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The Duluth Children’s Museum offers activities that promote both education and pure play for children of all ages. | DULUTH CHILDREN’S MUSEUM
Along the Shore

Indoor fun at Duluth Children’s Museum

When the snow flies and temperatures drop below zero degrees this winter, take your kids to the playground. That is, the indoor playground located inside the Duluth Children’s Museum.

The playground is just one of many attractions inside the Children’s Museum, 115 S. 29th Ave. W. And while some attractions explore American Indian history, theater and a local artist, others have the same simple theme as the playground.

“It truly is about play,” said Cameron Kruger, president and CEO of the Duluth Children’s Museum. “We see ourselves as the region’s experts of play.”

While helping children in their development and cognitive function are some of the museum’s key goals, “children are playing less now than they were even a decade ago,” Kruger said.

And while Kruger himself doesn’t knock screen time, the Children’s Museum can entertain kids in a more active way, he said.

The museum’s Lincoln Park location is deliberate. Kruger called the neighborhood the most socioeconomically diverse in Duluth, and a quarter of the museum’s memberships are scholarship memberships. The museum also provides outreach to under-served communities.

“Access is really important to us,” he said.

Inside the museum are local themes. In the same room as the playground exists a “Monkey with a Toolbelt” exhibit, based on the books by Duluth artist Chris Monroe. Monroe’s series will soon be the topic of a preschool-targeted Netflix series.

“Monkey With a Toolbelt” will stay through January, and sometime between then and February, a giant board game will replace it. Upstairs, kids can put on a show onstage—with the chance to choose and play their own music on speakers. They can fly in the Cirrus airplane and learn about the Ojibwe culture.

There’s also the ship-themed slide, and—before Lake Superior freezes—kids can use a kiosk to see when the next ship is expected to cross into Duluth’s harbor, where it’s from and what it’s carrying. Across the room are exhibits that explore the STEM fields—that of Science, Technology, Engineering and Mathematics.

“The educational opportunities are amazing,” Kruger said. He added that exhibits transitioned away from using as much signage as in the past, so that kids and their families can use more of their own creativity and problem solving.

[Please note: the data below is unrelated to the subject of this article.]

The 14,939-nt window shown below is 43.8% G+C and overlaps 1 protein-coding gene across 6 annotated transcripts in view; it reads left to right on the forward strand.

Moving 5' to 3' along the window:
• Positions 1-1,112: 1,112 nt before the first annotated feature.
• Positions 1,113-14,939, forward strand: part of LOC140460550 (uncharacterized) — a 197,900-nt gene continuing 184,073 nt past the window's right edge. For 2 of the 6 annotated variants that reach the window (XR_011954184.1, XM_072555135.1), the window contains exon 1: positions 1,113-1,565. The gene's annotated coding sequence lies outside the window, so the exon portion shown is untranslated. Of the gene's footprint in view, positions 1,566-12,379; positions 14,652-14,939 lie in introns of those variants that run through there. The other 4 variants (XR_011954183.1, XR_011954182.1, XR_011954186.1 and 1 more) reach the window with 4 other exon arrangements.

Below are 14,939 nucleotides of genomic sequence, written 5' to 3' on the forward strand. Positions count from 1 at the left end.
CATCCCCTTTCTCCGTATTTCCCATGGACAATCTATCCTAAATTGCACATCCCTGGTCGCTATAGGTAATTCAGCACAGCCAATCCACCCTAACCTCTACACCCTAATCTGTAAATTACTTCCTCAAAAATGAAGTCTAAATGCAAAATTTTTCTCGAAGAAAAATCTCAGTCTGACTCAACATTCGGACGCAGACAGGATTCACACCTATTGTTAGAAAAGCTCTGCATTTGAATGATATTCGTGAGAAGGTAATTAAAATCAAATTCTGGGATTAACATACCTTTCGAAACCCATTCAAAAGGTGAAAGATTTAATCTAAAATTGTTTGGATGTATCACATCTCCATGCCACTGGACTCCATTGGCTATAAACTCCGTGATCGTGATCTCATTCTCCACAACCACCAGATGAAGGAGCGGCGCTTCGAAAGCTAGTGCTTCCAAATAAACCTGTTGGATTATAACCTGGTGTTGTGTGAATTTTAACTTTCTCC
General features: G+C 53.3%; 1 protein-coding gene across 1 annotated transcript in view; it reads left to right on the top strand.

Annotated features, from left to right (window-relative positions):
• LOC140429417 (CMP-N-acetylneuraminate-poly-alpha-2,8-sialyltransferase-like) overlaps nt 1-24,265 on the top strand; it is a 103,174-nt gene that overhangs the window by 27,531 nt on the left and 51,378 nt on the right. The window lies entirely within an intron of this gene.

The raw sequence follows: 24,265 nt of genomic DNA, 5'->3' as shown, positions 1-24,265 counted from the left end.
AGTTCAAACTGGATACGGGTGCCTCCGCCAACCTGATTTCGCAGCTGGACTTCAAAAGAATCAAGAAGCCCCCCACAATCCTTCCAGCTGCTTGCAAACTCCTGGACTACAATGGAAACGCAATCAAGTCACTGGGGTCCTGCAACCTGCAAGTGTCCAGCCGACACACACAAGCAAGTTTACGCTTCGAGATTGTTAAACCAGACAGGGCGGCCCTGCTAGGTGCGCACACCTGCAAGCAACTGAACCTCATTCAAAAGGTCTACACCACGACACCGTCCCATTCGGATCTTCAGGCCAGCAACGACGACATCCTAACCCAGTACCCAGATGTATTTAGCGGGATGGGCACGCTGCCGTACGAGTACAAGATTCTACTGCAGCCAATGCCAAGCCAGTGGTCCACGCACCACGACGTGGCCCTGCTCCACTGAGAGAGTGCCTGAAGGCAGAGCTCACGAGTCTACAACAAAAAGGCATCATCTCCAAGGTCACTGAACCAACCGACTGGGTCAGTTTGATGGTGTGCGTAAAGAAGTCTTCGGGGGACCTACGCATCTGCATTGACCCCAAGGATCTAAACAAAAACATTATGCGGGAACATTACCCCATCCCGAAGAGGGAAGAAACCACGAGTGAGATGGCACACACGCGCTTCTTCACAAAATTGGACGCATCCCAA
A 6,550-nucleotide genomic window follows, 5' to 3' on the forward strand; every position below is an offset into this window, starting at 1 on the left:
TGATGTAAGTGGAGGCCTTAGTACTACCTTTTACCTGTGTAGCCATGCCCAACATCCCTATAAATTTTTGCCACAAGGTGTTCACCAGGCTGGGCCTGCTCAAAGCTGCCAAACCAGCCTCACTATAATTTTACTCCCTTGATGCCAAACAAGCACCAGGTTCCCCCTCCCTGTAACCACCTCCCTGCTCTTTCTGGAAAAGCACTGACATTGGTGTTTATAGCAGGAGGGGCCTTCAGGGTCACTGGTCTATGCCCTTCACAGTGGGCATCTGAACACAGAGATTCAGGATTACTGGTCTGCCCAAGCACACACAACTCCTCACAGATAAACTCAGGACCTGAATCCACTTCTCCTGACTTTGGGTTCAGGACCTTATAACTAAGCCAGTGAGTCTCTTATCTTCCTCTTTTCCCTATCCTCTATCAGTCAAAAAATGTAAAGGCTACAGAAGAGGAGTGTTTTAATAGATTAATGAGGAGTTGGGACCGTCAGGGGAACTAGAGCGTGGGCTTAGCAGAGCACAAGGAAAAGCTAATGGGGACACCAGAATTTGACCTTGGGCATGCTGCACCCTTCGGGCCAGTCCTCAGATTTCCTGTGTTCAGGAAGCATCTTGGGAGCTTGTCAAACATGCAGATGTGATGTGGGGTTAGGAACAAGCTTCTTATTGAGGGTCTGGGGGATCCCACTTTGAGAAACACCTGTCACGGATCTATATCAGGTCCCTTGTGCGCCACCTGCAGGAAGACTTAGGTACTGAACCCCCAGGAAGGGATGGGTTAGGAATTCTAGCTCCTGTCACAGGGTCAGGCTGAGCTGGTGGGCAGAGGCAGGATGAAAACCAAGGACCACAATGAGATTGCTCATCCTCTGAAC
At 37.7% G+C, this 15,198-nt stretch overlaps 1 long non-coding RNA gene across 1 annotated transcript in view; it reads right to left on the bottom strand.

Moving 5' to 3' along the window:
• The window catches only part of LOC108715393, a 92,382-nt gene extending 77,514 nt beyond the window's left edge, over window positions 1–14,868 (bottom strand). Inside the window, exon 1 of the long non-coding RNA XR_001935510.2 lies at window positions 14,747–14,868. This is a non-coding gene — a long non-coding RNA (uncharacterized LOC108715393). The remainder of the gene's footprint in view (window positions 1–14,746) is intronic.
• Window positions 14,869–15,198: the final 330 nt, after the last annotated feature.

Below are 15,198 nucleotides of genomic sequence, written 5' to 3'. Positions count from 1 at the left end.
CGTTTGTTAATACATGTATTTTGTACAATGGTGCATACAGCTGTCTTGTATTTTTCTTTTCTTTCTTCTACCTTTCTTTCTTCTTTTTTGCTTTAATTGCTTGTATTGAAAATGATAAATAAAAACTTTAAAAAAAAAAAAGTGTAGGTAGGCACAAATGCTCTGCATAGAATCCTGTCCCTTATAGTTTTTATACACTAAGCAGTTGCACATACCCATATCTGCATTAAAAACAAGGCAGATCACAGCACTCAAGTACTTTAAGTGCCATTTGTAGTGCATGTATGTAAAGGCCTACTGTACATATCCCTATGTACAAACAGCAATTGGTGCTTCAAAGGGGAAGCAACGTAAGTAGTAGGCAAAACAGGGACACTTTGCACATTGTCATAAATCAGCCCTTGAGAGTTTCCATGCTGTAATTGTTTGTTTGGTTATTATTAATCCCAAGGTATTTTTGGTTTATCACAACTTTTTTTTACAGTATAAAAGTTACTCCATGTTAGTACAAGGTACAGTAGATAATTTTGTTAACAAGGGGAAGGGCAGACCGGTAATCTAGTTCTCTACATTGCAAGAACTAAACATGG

Within the next two years, the Children’s Museum will relocate to what was once the Lincoln Park Café, at 2125 W. Superior. The café’s structure will remain, while the museum will demolish the inside and create a “thoughtful open floor plan,” Kruger said.

“It provides a lot of opportunity for us, just in terms of square footage,” he said.

As for this winter, children have plenty of opportunities for fun.

On Dec. 31, the museum will celebrate “Noon Years Eve,” with a balloon drop at noon and a “party all day,” Kruger said.

The Children’s Museum also hosts three daily programs with themes like art and science, that are designed by staff and often follow the Minnesota state learning standards.

The museum also hosts events like a free evening, from 5-7 p.m. the first Friday of each month, and an Early Explorers Day for adults and children three years old and younger the second Saturday of each month. The third Saturday of each month features a sensory-friendly day for children with autism and other sensory sensitivities.

The Duluth Children’s Museum started in 1930. Kruger called it the fifth-oldest of its kind in the United States. Other major cities had their own children’s museums, and with Duluth projected to become a major city, residents wanted to keep up with the other large cities, Kruger said.

In its early days, the museum was literally a museum for children, with exhibit artifacts donated by some of the biggest names in town from their own travels and lives. The museum still owns thousands of those artifacts.

For more information, visit:—Tammy Bain

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